The Moors exist in eternal twilight, in the pause between the lightning strike and the resurrection. They are a place of endless scientific experimentation, of monstrous beauty, and of terrible consequences.
Twin sisters Jack and Jill were seventeen when they found their way home and were packed off to Eleanor West’s Home for Wayward Children.
This is the story of what happened first…
Jacqueline was her mother’s perfect daughter—polite and quiet, always dressed as a princess. If her mother was sometimes a little strict, it’s because crafting the perfect daughter takes discipline.
Jillian was her father’s perfect daughter—adventurous, thrill-seeking, and a bit of a tom-boy. He really would have preferred a son, but you work with what you’ve got.
They were five when they learned that grown-ups can’t be trusted. They were twelve when they walked down the impossible staircase and discovered that the pretense of love can never be enough to prepare you a life filled with magic in a land filled with mad scientists and death and choices.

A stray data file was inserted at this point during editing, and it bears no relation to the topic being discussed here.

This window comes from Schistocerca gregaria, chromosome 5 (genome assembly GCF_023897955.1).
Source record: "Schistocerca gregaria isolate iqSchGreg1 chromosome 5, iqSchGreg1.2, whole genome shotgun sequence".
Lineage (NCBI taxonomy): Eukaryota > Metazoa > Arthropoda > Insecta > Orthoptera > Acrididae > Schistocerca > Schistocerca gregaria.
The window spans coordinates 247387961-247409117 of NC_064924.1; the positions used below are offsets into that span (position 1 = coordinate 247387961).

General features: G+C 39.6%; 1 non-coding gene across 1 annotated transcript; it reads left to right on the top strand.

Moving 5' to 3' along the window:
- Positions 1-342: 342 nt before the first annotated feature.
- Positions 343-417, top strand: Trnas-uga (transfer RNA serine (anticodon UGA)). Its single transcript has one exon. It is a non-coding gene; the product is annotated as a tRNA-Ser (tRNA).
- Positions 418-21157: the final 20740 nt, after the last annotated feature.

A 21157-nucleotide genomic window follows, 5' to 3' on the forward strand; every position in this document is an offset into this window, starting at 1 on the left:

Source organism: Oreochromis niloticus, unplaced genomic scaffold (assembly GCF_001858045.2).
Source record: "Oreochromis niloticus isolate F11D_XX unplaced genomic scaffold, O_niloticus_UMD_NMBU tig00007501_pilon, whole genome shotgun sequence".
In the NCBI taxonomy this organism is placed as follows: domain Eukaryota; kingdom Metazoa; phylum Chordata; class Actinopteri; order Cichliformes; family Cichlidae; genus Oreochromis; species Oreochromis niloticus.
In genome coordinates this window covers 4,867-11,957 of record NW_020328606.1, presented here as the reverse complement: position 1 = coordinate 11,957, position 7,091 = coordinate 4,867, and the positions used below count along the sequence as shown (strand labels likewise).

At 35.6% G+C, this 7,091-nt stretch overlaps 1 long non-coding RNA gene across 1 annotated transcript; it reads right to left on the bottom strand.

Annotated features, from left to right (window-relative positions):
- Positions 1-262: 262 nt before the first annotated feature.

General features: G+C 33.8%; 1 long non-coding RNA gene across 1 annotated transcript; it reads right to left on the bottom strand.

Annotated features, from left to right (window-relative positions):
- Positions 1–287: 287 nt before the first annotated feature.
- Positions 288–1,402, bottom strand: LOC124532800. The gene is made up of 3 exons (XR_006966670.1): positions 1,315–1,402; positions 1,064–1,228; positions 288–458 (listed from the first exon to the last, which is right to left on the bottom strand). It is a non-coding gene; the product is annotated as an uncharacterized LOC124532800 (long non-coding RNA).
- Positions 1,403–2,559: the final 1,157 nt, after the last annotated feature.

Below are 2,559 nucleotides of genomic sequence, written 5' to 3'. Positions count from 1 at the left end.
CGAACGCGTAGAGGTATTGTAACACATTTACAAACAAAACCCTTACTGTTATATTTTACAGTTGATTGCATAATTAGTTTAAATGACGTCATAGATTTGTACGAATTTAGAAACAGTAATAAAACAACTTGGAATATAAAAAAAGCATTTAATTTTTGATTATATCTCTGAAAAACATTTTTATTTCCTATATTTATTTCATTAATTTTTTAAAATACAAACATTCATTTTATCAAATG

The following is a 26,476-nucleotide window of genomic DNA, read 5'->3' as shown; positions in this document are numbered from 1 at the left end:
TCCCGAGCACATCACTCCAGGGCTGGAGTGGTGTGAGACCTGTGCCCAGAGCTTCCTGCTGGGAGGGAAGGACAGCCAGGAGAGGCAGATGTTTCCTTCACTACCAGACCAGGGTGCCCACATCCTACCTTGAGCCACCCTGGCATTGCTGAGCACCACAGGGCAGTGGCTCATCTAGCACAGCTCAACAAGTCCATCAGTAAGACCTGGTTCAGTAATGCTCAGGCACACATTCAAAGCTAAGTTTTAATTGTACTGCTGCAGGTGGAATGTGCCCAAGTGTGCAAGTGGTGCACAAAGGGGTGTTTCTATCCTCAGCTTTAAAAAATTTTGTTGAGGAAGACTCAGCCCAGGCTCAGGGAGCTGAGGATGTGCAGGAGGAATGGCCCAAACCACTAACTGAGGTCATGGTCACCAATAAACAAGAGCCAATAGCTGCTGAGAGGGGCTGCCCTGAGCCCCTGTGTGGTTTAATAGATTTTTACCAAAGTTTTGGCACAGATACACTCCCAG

As a person who naturally gravitates to the spooky side of life (ghosts, vampires, werewolves, etc) I am always seeking books that leave me with an unsettled feeling that craves more. Seanan McGuire has perfectly brought that feeling into her short stories. This book overlaps with her first book through two characters that appear in the first of the Wayward Children series, but can be read as a stand alone.
When I finished Every Heart a Doorway I thought “how will she top this”? I personally loved this one EVEN more than the first. It was an eerie and deliciously dark fairy tale. I loved the characters and the ominous feeling of the world. The moon description alone made me salivate, no joke. Most of all I loved the barriers McGuire broke down when it came to answer the question “what does it mean to be a girl”?
**I’d like to send a huge thank you to Raincoast Books for sending me a copy! Raincoast brings books to us Canadians and it makes my heart happy, thank you!**